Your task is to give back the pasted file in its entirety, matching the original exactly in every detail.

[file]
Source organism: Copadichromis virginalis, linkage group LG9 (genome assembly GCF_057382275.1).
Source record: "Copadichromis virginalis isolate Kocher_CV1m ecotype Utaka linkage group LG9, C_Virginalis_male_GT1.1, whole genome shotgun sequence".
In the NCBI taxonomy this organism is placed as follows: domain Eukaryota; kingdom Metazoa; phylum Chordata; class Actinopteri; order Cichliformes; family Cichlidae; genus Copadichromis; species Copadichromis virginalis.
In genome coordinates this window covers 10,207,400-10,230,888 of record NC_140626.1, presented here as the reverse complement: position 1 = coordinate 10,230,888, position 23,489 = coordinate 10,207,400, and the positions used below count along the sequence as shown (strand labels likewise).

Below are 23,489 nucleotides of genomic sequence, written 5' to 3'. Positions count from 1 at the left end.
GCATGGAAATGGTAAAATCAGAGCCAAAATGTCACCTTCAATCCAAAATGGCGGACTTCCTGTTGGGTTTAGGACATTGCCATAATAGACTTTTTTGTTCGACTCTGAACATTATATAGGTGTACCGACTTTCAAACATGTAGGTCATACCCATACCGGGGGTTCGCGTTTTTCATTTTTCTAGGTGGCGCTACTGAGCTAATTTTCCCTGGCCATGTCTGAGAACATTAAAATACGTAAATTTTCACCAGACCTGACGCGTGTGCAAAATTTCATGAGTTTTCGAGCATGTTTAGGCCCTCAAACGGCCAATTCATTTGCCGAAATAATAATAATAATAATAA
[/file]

Source organism: Copadichromis virginalis, linkage group LG9 (genome assembly GCF_057382275.1).
Source record: "Copadichromis virginalis isolate Kocher_CV1m ecotype Utaka linkage group LG9, C_Virginalis_male_GT1.1, whole genome shotgun sequence".
In the NCBI taxonomy this organism is placed as follows: domain Eukaryota; kingdom Metazoa; phylum Chordata; class Actinopteri; order Cichliformes; family Cichlidae; genus Copadichromis; species Copadichromis virginalis.
In genome coordinates this window covers 10,207,400-10,230,888 of record NC_140626.1, presented here as the reverse complement: position 1 = coordinate 10,230,888, position 23,489 = coordinate 10,207,400, and the positions used below count along the sequence as shown (strand labels likewise).

Below are 23,489 nucleotides of genomic sequence, written 5' to 3'. Positions count from 1 at the left end.
GCATGGAAATGGTAAAATCAGAGCCAAAATGTCACCTTCAATCCAAAATGGCGGACTTCCTGTTGGGTTTAGGACATTGCCATAATAGACTTTTTTGTTCGACTCTGAACATTATATAGGTGTACCGACTTTCAAACATGTAGGTCATACCCATACCGGGGGTTCGCGTTTTTCATTTTTCTAGGTGGCGCTACTGAGCTAATTTTCCCTGGCCATGTCTGAGAACATTAAAATACGTAAATTTTCACCAGACCTGACGCGTGTGCAAAATTTCATGAGTTTTCGAGCATGTTTAGGCCCTCAAACGGCCAATTCATTTGCCGAAATAATAATAATAATAATAA